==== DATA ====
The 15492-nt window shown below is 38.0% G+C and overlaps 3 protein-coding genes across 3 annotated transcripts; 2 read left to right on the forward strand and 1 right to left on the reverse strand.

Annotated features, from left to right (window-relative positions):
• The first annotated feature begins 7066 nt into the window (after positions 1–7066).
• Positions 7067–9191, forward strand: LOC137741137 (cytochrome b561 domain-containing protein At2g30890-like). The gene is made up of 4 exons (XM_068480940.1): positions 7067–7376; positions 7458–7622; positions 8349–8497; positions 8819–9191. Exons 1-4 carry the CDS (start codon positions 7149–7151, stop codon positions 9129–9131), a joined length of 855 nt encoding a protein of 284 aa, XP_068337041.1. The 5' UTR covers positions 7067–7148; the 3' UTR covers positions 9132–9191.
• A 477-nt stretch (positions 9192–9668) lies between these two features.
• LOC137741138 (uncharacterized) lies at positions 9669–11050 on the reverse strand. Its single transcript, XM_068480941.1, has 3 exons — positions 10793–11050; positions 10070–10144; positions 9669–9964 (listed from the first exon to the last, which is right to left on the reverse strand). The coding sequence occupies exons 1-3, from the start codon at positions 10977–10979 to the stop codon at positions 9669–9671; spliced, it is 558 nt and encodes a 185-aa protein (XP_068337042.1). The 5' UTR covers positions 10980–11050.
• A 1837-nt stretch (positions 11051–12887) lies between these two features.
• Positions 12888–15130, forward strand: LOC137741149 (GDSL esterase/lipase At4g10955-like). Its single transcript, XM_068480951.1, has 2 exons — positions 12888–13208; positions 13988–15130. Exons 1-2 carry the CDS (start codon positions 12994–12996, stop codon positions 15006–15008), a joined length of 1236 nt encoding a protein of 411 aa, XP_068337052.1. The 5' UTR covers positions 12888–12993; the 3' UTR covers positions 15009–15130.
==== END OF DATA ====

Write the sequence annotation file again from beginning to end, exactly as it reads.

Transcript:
The 15492-nt window shown below is 38.0% G+C and overlaps 3 protein-coding genes across 3 annotated transcripts; 2 read left to right on the forward strand and 1 right to left on the reverse strand.

Annotated features, from left to right (window-relative positions):
• The first annotated feature begins 7066 nt into the window (after positions 1–7066).
• Positions 7067–9191, forward strand: LOC137741137 (cytochrome b561 domain-containing protein At2g30890-like). The gene is made up of 4 exons (XM_068480940.1): positions 7067–7376; positions 7458–7622; positions 8349–8497; positions 8819–9191. Exons 1-4 carry the CDS (start codon positions 7149–7151, stop codon positions 9129–9131), a joined length of 855 nt encoding a protein of 284 aa, XP_068337041.1. The 5' UTR covers positions 7067–7148; the 3' UTR covers positions 9132–9191.
• A 477-nt stretch (positions 9192–9668) lies between these two features.
• LOC137741138 (uncharacterized) lies at positions 9669–11050 on the reverse strand. Its single transcript, XM_068480941.1, has 3 exons — positions 10793–11050; positions 10070–10144; positions 9669–9964 (listed from the first exon to the last, which is right to left on the reverse strand). The coding sequence occupies exons 1-3, from the start codon at positions 10977–10979 to the stop codon at positions 9669–9671; spliced, it is 558 nt and encodes a 185-aa protein (XP_068337042.1). The 5' UTR covers positions 10980–11050.
• A 1837-nt stretch (positions 11051–12887) lies between these two features.
• Positions 12888–15130, forward strand: LOC137741149 (GDSL esterase/lipase At4g10955-like). Its single transcript, XM_068480951.1, has 2 exons — positions 12888–13208; positions 13988–15130. Exons 1-2 carry the CDS (start codon positions 12994–12996, stop codon positions 15006–15008), a joined length of 1236 nt encoding a protein of 411 aa, XP_068337052.1. The 5' UTR covers positions 12888–12993; the 3' UTR covers positions 15009–15130.